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    Crypto can't generate wealth. It is just a pseudo currency. What generates wealth is people working to provide goods and services.
  • Scottex99
    Scottex99 Forumite Posts: 629
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    edited 10 April 2021 at 5:33PM
    fwor said:
    Scottex99 said:

    if you’re going to say dumb stuff, maybe just be quiet
    I think you must be misunderstanding what he says. Essentially he is talking about a "productive" industry - where you take components and combine them to add value, resulting in a higher-value product you can then sell - versus a "non-productive" endeavour such as foreign exchange trading, where there is no fundamental change to the underlying asset.
    In that sense, cryptocurrency trading doesn't generate wealth.
    It may make some people richer, but bear in mind that there are two sides to every cryptocurrency trade...
    I doubt he means that but yeah like you said, that means that FX trading is bad? or CFDs? Or trillions of dollars of derivatives?

    It can create value same as any other industry. Outside of the values of the native tokens for each project, people are building super cool !!!!!!. Stuff that MAY revolutionise many other sectors too. Crypro is sucking up talent from coders, traders, Wall Street. I'm form traditional banking, I would never go back to it having seen the way things can be done instead.

    darren232002 said it a lot better than me.

    As always each to their own. There's smart people here that should know better than to write something off before you actually understand what it can do.


  • fwor
    fwor Forumite Posts: 6,786
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    edited 11 April 2021 at 1:12PM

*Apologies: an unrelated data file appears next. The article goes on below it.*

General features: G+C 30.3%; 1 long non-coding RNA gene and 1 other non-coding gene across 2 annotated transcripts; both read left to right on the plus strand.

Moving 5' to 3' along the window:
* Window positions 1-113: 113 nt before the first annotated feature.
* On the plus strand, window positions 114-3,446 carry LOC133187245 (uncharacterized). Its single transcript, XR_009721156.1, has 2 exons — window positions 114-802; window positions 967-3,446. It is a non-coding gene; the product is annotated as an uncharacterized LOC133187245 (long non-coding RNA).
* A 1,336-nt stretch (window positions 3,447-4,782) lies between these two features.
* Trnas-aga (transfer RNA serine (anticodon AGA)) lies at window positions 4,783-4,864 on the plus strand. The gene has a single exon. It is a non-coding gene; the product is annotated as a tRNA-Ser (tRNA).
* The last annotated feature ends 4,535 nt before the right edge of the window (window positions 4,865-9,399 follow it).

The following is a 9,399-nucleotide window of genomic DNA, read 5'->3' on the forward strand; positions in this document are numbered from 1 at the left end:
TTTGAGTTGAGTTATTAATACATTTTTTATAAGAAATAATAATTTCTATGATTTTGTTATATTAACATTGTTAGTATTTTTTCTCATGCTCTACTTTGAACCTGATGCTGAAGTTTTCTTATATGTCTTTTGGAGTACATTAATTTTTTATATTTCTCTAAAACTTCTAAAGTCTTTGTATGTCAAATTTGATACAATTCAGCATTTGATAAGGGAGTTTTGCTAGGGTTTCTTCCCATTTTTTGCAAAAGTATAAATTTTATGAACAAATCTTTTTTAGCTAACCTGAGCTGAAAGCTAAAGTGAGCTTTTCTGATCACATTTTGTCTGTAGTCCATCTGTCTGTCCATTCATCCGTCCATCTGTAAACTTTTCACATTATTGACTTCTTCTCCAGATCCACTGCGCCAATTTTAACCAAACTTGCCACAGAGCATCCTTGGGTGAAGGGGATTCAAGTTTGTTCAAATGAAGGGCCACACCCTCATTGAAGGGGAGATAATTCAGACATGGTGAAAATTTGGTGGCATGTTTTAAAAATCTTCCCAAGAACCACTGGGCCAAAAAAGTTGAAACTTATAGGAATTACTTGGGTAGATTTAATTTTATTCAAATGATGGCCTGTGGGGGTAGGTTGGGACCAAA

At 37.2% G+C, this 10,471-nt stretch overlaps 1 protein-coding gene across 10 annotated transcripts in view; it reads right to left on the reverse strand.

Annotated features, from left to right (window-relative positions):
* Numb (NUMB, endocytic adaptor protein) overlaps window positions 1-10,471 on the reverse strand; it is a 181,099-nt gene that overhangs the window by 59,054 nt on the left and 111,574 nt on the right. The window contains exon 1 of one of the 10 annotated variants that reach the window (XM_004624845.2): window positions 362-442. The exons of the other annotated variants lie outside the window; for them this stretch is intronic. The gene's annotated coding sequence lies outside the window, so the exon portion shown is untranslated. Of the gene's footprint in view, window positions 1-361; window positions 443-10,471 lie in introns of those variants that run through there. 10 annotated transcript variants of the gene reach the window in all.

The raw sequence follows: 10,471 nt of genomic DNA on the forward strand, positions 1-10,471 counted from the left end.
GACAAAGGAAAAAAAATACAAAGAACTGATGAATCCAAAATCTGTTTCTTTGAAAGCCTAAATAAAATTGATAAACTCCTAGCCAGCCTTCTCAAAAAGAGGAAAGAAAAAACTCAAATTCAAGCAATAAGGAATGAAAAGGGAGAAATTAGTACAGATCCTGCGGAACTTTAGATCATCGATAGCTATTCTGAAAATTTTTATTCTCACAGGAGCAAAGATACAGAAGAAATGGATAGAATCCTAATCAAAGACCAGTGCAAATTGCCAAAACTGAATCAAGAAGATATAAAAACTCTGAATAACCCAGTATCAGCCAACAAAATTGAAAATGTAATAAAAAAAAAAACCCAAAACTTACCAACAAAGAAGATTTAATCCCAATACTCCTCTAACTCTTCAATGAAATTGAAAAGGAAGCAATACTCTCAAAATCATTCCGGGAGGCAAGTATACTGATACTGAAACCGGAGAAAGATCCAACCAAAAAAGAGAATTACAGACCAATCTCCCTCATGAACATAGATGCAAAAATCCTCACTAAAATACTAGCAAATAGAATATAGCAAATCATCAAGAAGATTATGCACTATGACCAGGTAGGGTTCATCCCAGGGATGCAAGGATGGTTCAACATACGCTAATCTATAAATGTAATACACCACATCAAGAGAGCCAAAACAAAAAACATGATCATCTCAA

Scottex99 said:
    I doubt he means that but yeah like you said, that means that FX trading is bad? or CFDs? Or trillions of dollars of derivatives?

    I didn't say that foreign exchange trading is bad, and I don't think the other poster did either.
    I think what he is alluding to is the difference between "investment" and "speculation".
    Plenty of people see shades of grey in the distinction between the two, but for me the main difference is that there is a reason to believe that a "productive" endeavour will increase in value, provided the people running the business don't mess up.
    Speculation is different because the trading element is a zero sum game. For every winner there is a loser.
    Please don't treat this as a criticism of cryptocurrencies - I am neither a fanboy nor a hater. I'm just pointing out the basic differences, and not saying that one is "right" and the other "wrong".

  • whatstheplan
    whatstheplan Forumite Posts: 158
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    I'm maybe missing something here, however in answer to those saying crypto doesn't generate wealth etc, neither does fiat currency unless we do stuff with it to generate the wealth.  Take Bitcoin as an example.  Let's imagine you were given a physical coin for each Bitcoin investment you made.  Now, let's imagine you bought a full coin in April 2018 and proceed to leave it in a drawer from then until now.  That coin cost you £5k.  At the same time, you put £5k cash in the same drawer and left it until now.

    Today, how much is the Bitcoin worth?  And how much is the cash worth?  Which has appreciated more in value?  I call that a version of wealth generation.  Of course, it's also possible the Bitcoin might have been worthless as of today, whereas the cash would still hold value.  However that can happen with many forms of investing, no?  As for what defines 'value', that means different things to different people.  You might think NFTs are a joke, worthless, flash in the pan etc.  However if I create NFTs today for cost x and sell for cost y (where y is greater) then NFTs have generated wealth for me, no?  If the person that bought them from me then sells them 6 months later for cost z (where z is greater than y) they've in turn generated wealth from NFTs, or am I missing something?

    Assuming they're not telling porkies, some other posters on here are also giving real life examples as to how they use their crypto investments to generate additional wealth over and above any basic value appreciation.  Is that not a form of wealth generation?